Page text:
No offense, Scott and Zelda, but this plot of land, pinched between Rockville Pike and Veirs Mill Road, is easy to miss.
Thousands of commuters drive past with nary a wave. Red Line trains zip by, oblivious. Nearby strip malls yawn.
Not exactly the kind of place where you’d expect to find a Great American Writer and His Wife.
But there they are, F. Scott and Zelda Fitzgerald, underneath a canopy of oak trees on the grounds of the historic St. Mary’s Catholic Church, their place immemorial marked by a simple, flat, gravestone. It bears the classic last lines of Fitzgerald’s “The Great Gatsby”: “So we beat on, boats against the current, borne back ceaselessly into the past.”
You may have heard: The book has been made into a movie, which opened Friday and is credited with catapulting the novel onto Amazon’s bestsellers list. The couple’s granddaughter, writer-filmmaker Eleanor Lanahan, said the movie stayed true to the novel and was “very good.”
Things have changed for Scott and Zelda. “We usually see a handful of people visiting the cemetery in a given week,” said Rev. Monsignor Robert Amey, who has been with St. Mary’s since 2009. “That number has tripled in the last week.”
Larry Durkin, a Baltimore native, made the pilgrimage Wednesday afternoon. “ ‘The Great Gatsby’ is a piece of Americana,” he said, smiling. “I read it much later in life, after my grandsons were assigned the novel. I liked it so much, I read it twice.” Durkin and his wife also visited the F. Scott and Zelda Fitzgerald Museum in Montgomery, Ala. “He left a mark on the world whether or not he realized it at the time.”
Some visitors leave mementos, most commonly flowers, spare change and liquor. Aspiring authors leave pens, and admirers occasionally write handwritten notes. A top hat, adorned with a martini glass ribbon, is the most recent addition.
“It is a way for people to respect and feel close, both emotionally and physically, to people that they admire,” said Steve Goldstein, a cemetery historian. “It is fascinating to know that you are standing on the one place on Earth where the celebrity is literally right underneath your feet.”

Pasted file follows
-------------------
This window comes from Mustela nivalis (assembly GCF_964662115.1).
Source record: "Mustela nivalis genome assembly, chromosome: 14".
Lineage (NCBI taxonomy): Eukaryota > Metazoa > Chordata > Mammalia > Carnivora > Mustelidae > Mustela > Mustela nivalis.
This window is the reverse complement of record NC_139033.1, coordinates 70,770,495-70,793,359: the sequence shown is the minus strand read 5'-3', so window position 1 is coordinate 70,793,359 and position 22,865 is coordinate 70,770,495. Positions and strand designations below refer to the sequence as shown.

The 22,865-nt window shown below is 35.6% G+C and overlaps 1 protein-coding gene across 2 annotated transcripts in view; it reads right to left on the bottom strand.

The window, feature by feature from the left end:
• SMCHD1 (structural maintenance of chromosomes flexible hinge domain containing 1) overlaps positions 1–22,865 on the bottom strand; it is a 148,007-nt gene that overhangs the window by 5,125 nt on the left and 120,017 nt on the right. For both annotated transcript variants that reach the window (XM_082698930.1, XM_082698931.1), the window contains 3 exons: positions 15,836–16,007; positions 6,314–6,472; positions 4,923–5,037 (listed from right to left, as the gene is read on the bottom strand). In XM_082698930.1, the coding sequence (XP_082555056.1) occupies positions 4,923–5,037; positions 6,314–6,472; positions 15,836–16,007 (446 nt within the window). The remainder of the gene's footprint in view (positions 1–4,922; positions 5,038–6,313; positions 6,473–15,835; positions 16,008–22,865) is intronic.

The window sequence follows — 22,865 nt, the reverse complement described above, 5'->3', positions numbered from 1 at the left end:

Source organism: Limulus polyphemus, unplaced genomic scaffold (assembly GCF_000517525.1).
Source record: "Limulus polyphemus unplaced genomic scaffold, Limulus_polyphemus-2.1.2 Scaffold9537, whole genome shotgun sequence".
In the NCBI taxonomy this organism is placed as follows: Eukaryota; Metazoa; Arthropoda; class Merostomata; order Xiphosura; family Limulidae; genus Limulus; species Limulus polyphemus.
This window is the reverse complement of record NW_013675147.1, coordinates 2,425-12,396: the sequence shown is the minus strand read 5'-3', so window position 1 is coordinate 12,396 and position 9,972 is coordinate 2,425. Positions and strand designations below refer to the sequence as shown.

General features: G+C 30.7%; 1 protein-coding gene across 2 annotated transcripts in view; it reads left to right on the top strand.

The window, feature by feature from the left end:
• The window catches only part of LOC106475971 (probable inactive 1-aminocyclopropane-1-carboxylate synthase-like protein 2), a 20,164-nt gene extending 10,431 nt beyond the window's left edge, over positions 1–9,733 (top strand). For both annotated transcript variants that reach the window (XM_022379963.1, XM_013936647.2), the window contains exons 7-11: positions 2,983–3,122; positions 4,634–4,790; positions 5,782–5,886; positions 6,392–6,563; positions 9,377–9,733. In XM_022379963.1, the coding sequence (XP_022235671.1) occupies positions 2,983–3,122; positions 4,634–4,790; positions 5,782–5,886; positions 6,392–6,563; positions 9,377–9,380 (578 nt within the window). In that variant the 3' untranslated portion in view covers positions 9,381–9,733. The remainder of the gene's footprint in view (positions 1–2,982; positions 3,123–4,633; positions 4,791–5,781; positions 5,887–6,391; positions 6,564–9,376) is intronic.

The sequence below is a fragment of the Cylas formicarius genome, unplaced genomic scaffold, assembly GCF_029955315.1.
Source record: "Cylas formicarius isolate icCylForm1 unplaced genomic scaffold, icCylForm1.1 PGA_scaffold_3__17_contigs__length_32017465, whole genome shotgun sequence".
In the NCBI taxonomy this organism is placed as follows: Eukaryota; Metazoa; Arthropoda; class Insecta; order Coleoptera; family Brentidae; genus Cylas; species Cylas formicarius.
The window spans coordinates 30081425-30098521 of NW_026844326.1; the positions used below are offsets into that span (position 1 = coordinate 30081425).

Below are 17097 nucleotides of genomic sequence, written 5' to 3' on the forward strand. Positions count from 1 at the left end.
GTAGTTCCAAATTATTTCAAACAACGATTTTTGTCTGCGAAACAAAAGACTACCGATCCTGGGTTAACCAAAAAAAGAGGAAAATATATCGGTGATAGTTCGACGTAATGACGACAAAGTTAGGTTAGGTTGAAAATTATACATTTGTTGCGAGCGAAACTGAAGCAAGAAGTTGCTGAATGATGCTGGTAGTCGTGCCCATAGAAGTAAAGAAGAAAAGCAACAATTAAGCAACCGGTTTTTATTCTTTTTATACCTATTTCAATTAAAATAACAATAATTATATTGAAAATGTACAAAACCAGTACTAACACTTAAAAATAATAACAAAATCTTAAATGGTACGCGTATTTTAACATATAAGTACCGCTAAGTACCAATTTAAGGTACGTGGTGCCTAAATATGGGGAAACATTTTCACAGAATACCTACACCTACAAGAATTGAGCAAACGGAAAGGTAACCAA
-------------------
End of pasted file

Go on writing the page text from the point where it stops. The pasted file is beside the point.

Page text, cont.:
Scott and Zelda weren’t always here. But Rockville makes sense as their final resting place.
Although he was born in St. Paul, Minn., Fitzgerald has deep roots in Maryland. His father was born in 1853 on a small farm near Rockville and married his mother in Washington in 1890. Maryland-born Francis Scott Key — composer of “The Star-Spangled Banner” — is Fitzgerald’s namesake and distant cousin.
In 1940, Fitzgerald suffered a fatal heart attack at age 44, while living in Los Angeles. By all accounts, he wanted to be buried with about 15 of his relatives interred at St. Mary’s.
“I belong here [in Maryland], where everything is civilized and gay and rotted and polite,” he wrote in a 1935 letter to his friend and secretary, Laura Guthrie. “I wouldn’t mind a bit if in a few years Zelda and I could snuggle up together under a stone in some old graveyard here.”
The church initially rejected the family’s burial request; Fitzgerald was a lapsed Catholic at the time of his death. His risque and provocative Jazz Age writings, alcoholism and marriage to a Protestant did not improve matters.
He was initially laid to rest at the Rockville Union Cemetery — a Protestant graveyard located a mile and a half away. His funeral, much like that of his title character Jay Gatsby, attracted little fanfare. About 25 people attended, including the six pallbearers hired by his editor. Zelda joined her husband eight years later, after dying in a fire at a North Carolina asylum.
The Fitzgeralds’ only child, Frances “Scottie” Fitzgerald, successfully petitioned to have the couple moved to St. Mary’s in 1975. “The church believed it important,” Amey said, “to consider his God-given talents and literary genius.”